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"No Distance Left to Run" Dir. Dylan Southern and Will Lovelace (Pulse Films) -- 5 STARS

By Chris R. Kingston, Crimson Staff Writer

“Let’s get the band back together one more time,” says Damon Albarn, in a heavy faux-American accent, of the sentiment that led to Blur’s brief but stunning reunion last summer. Albarn clearly knows that what he’s saying is more than a little cliché. Yet it’s an absolutely sincere statement, and the group have thoroughly earned that sincerity. Though there seem to be as many bands reuniting as forming these days, the Blur reunion felt particularly special. “No Distance Left to Run,” the new documentary chronicling the British band’s career and reunion, proves just how special it was.

Directed by Dylan Southern and Will Lovelace, “No Distance Left to Run” tells two stories simultaneously: an overview of the band’s original life from 1989 to 2003, and the story of their reunion, including their huge concerts at Glastonbury and Hyde Park. The film is structured rather curiously, frequently interrupting the narrative of the band’s career to show footage from 2009’s warm-up gigs and jumping from the youthful teenage version of the band writing their first album, “Leisure,” to the seasoned veterans touring their greatest hits around Britain. As such, the film can be a little confusing for those who don’t already have a pretty good idea of what Blur achieved, and is only really appropriate for fans of the band. For these fans, however, “No Distance Left to Run” is perfect in just about every way.

The dual narrative structure is absolutely critical to the film’s success. Frankly, if “No Distance Left to Run” had been purely chronological, it would have been rather depressing. As the film shows, being in Blur was far from an easy job. Despite the fact that they were one of the most successful bands of the 1990s, Blur seemed to have far more moments of resignation, anger, and bitterness than of elation. Early in their career they lashed out against their record company, the hollowness of grunge culture, and the pervasive influence of America on British life. At the peak of their success they resented the label of “Britpop,” hated the pressures of fame, and were constantly faced with the greater success of their perennial rivals, Oasis. Later, guitarist Graham Coxon’s alcoholism, singer Albarn’s heartbreak, and growing internal tensions drove the band to change their sound and, ultimately, break up.

What both the film and reunion gigs prove, however, is that all of these troubles no longer need to be dwelled upon. Through a series of interviews with the four band members, “No Distance Left to Run” probes their feelings on their career and reunion, clearly revealing how important getting back together was to all four members. On meeting with Coxon again, Albarn says, “All that rubbish on both sides seemed to have evaporated.” Bassist Alex James talks about playing “Tender” at Glastonbury as a life-changing experience. The shy and awkward Coxon is particularly fascinating. Of the aftermath of Albarn throwing him out of Blur, he mumbles, “The idea of bumping into any of them was terrifying,” showing just how bad things had gotten for the group. Regarding the reunion and its high-profile nature, however, he says, “I think we all really needed to be very public about this healing process. And the music was a big part of the healing process.”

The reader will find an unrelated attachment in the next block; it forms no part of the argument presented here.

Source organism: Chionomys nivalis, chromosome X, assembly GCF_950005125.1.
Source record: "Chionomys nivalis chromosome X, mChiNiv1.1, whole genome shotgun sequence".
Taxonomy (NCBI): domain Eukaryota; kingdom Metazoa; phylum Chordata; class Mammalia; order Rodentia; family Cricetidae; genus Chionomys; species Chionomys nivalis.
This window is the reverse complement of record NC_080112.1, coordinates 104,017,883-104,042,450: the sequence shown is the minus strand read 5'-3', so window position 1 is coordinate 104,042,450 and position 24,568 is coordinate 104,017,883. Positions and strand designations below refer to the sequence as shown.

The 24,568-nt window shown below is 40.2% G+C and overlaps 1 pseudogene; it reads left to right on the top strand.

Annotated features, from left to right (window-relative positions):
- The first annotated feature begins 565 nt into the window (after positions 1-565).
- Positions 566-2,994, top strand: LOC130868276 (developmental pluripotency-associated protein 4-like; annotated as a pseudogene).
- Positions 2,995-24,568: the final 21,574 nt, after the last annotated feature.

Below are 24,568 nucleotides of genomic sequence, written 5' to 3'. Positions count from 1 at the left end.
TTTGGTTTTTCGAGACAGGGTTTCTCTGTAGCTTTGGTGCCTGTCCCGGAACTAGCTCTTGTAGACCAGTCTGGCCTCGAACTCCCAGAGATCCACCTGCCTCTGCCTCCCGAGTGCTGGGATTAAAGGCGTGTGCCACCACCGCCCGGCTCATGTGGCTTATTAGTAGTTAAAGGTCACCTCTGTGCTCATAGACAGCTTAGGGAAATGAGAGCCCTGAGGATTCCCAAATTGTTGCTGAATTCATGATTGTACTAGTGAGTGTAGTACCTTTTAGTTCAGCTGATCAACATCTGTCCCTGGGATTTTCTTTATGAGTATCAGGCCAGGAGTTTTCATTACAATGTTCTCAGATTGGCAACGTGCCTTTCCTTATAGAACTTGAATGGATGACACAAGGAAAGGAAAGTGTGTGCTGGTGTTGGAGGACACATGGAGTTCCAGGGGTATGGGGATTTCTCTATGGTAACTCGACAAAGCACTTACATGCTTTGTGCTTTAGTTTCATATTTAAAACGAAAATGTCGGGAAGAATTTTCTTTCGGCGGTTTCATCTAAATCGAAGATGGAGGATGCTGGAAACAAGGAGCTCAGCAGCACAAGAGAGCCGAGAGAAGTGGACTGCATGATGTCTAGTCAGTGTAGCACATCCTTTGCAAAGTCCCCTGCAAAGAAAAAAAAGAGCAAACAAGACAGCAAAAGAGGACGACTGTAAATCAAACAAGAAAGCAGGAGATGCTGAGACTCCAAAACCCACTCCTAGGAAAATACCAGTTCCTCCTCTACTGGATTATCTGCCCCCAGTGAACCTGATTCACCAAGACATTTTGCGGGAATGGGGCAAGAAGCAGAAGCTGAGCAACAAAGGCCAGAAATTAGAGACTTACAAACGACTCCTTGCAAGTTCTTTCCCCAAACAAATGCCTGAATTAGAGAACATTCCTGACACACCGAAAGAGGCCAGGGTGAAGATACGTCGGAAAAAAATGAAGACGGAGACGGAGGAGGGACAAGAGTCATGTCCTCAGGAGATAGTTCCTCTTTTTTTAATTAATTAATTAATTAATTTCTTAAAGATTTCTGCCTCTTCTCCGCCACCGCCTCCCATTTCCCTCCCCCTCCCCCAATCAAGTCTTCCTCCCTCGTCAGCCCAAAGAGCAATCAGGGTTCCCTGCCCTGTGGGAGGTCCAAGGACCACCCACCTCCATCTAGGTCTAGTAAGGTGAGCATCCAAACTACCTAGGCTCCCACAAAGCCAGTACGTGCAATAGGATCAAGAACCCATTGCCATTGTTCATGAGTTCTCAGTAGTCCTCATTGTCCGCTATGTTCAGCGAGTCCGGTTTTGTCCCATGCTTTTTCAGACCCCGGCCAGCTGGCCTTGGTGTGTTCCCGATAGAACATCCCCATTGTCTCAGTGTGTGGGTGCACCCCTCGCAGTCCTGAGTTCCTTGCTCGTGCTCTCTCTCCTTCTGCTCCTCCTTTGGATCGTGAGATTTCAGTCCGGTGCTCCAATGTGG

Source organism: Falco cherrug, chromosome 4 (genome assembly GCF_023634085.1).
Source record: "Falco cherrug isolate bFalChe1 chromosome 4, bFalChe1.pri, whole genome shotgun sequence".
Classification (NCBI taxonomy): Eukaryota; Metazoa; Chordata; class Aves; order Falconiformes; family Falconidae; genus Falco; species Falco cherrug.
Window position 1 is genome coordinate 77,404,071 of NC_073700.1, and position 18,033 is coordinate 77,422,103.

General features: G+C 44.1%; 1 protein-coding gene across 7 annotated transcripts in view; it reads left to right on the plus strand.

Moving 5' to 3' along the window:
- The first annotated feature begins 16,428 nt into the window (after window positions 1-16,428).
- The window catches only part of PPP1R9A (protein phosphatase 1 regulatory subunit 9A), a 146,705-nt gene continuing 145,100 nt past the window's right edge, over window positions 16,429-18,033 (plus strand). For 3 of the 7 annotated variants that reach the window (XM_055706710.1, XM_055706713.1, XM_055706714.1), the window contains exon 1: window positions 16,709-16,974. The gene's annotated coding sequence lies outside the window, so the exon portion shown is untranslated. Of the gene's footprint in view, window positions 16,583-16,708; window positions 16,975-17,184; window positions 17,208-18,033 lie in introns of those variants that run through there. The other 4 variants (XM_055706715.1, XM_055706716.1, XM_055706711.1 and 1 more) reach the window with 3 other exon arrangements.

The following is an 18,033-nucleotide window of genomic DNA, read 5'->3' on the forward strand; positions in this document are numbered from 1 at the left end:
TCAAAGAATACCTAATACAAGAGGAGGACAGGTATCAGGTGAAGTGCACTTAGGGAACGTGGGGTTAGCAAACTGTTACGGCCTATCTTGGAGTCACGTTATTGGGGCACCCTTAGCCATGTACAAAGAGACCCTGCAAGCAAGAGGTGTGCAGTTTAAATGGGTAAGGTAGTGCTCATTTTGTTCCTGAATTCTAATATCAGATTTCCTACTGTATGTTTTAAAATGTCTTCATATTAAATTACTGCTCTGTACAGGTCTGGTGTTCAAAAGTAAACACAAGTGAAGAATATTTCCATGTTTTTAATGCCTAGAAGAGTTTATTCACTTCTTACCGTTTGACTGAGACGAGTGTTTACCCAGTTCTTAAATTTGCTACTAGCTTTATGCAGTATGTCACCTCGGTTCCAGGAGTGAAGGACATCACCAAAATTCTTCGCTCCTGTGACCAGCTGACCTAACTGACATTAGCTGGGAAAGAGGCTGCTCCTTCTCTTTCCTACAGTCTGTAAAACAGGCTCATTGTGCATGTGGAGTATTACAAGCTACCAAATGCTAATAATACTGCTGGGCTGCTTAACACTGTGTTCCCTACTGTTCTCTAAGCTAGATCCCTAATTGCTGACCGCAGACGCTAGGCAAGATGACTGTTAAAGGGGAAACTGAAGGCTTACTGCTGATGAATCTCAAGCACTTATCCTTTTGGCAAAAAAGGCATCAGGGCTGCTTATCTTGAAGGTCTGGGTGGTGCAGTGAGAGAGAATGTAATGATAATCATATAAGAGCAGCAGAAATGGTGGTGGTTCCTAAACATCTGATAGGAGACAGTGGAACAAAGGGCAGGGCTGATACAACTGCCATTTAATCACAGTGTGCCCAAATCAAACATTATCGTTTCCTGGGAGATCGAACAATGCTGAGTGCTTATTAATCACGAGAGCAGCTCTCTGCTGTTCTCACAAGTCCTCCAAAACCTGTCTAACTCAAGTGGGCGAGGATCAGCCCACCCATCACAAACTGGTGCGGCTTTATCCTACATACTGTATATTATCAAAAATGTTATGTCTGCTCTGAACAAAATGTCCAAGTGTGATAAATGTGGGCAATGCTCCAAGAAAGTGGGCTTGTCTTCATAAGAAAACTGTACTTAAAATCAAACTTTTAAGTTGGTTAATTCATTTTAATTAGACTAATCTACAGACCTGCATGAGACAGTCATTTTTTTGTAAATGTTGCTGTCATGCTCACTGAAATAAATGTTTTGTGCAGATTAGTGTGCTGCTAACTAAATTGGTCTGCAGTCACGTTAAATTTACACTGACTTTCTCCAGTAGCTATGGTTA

By interspersing the present with the past, “No Distance Left to Run” places the focus squarely on this healing process, on how the bitterness of the past turned into the joy of last summer. Even when the group is talking of their absolute lows, such as when a visibly moved Albarn explains how “Beetlebum” describes other people’s (and presumably his) experiences with heroin, right around the corner is another gig or interview of the band once again enjoying themselves. Though this focus on redemption could have been cheesy, in reality it’s entirely appropriate. Just as the film shows, Blur’s image was transformed by their reunion. Albarn’s final words at the end of the film perfectly place the focus on how Blur’s camaraderie was restored—“At the end of the day, what we have done, which so many bands who split up didn’t do, is we managed to come back intact and do the best gigs we’d ever done, and that for me is what is different about us. The fact that we did that is testament to our original friendship.”

In addition to the documentary, “No Distance Left to Run” includes a superb live recording of the first of Blur’s two Hyde Park gigs. The band are in absolutely phenomenal form, moving through a diverse greatest hits set that includes their most famous songs while featuring astonishing performances of lesser known tracks like “Oily Water” and “Trimm Trabb.” The concert is the perfect accompaniment for the documentary, proving once again how remarkable and joyous the reunion was. At the beginning of the encore at Hyde Park, Albarn tells the audience, “We feel privileged to be able to do nothing for so many years and then come back to this.” As “No Distance Let to Run” proves, through their character, their history, and always through their music, Blur have fully earned such a privilege.

—Staff writer Chris R. Kingston can be reached at

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